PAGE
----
The second installment of our fall television premier (we’re dealing with the rapid retreat of summer by pairing wonderful wines with our favorite television shows as they come back on this month) showcases three of our favorites, all of them comedy, all of them thirty minutes, and all of them well worth watching if you don’t already. There’s nothing we can do about the fact that there was a thick layer of frost on the lawn yesterday morning, but we can look forward to spending cold, dark autumn nights inside, sharing a glass of wine with our old friends John, Mindy, and Jessica. We hope you’ll join us.
Last Week Tonight (Recently returned from a brief hiatus, airs Sunday nights on HBO)
This. Is. Funny. Sh*t. When Colbert broke free of John Stewart, we worried about him… for about half a second. Then his genius shone brightly and we immediately realized just how fortunate we were to have two such shows where there used to be but one. In the case of John Oliver, we again worried briefly: can America handle a British political commentator in a comedic, satirical news-style medium? And again, almost instantly, the answer is a resounding “Yes! Yes we can!” (Familiar slogan… where have we heard that before?)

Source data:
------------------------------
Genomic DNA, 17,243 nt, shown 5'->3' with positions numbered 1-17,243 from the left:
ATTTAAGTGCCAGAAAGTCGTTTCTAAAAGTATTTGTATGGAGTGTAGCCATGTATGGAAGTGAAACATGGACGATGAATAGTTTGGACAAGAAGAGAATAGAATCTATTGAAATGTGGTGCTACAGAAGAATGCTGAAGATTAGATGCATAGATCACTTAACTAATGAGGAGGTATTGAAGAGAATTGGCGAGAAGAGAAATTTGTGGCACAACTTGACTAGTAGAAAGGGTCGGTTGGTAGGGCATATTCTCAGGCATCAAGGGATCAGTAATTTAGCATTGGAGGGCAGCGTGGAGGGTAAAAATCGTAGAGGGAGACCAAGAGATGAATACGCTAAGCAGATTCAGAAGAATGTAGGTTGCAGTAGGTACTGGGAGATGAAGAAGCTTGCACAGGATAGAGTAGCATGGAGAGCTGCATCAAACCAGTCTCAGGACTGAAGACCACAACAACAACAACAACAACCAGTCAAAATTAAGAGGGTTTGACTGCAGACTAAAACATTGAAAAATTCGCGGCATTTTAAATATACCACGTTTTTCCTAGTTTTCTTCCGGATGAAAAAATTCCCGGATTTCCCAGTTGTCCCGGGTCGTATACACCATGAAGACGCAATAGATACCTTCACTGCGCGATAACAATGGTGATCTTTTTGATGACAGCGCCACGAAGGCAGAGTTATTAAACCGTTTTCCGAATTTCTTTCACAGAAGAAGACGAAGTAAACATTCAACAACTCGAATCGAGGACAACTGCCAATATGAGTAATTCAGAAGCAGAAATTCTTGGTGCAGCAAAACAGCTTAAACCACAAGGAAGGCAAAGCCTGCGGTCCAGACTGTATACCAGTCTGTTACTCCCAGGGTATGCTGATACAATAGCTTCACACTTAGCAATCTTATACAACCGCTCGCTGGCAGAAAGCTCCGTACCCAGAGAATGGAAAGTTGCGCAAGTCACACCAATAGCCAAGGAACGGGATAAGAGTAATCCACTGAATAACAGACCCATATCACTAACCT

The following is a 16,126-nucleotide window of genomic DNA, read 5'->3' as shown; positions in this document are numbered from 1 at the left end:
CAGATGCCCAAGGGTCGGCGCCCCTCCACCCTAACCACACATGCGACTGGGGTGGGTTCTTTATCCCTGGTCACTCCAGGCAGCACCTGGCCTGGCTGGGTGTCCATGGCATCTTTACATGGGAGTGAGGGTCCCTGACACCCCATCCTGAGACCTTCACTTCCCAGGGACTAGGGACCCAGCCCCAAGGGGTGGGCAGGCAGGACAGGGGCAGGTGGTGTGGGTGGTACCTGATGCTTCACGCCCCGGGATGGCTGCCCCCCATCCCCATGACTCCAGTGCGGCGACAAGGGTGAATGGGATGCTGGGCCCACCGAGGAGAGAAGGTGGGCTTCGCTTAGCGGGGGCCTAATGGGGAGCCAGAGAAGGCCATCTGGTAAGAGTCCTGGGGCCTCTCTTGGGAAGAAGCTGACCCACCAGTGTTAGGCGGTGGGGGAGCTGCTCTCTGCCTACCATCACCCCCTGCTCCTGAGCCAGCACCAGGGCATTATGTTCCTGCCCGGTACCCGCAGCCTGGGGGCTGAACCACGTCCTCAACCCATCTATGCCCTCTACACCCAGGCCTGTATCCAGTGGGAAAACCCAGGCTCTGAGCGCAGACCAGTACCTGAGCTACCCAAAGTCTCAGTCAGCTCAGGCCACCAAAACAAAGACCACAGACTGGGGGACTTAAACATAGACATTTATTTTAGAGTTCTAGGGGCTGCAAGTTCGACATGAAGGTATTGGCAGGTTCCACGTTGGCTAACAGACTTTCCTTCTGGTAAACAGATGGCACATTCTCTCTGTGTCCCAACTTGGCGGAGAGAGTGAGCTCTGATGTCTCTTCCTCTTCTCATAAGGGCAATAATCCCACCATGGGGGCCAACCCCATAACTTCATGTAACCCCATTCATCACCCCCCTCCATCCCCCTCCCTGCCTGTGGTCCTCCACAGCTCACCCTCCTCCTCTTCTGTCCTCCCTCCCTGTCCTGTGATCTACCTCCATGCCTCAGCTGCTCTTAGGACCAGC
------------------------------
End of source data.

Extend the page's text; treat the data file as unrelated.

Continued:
Bearing in mind that John Oliver is A. British and B. on HBO rather than cable, you need to know what you’re getting into with this show. It’s not out of the question for him to flash an image of an elderly senator’s wrinkly penis at his audience with little warning, and his language is better suited for navy yeomen and biker gangs than it is for Sunday school classes, no matter how much of a bind you’re in because you forgot that it was your week to plan the curriculum. All disclaimers aside, Last Week Tonight follows in the footsteps of John Stewart and Stephen Colbert by offering edgy, intelligent political commentary. It’s only shortcoming is that while his predecessors are available four days a week, poor John Oliver only gets one. No matter what we say, we apparently still aren’t entirely over that whole “taxation without representation” scandal.
So what does one imbibe while watching such a show as this? Easy answer. For Last Week Tonight, we recommend Anthology, Amy LaBelle’s port-style wine from New Hampshire. We chose LaBelle (www.labellewinerynh.com) because they make truly fabulous wines and are located in New England, which is pretty much like old England so far as we can tell, and we chose port because, unless you’re a raging alcoholic, you tend to drink fortified wines in smaller quantities — advisable given that at some point during the thirty minute show you’re likely to spit it out because you’re laughing so damn hard. Invest in some port-wine glasses, call up Amy Labelle, and don’t say we didn’t warn you.
The Mindy Project (Premiers Tuesday, September 16, on Fox)
The flagship project of actress and author Mindy Kaling (LOVED you in The Office), The Mindy Project is an honest, eccentric look into the life of a perfectly imperfect woman as she attempts to find herself amidst a cast of equally loveable, equally quirky characters in Manhattan. Said to have been inspired by Kaling’s own mother, herself a medical doctor, the show smartly takes on issues of race, class, self-image, self-confidence, and a litany of other issues that a variety of viewers will find relatable, current, and relevant.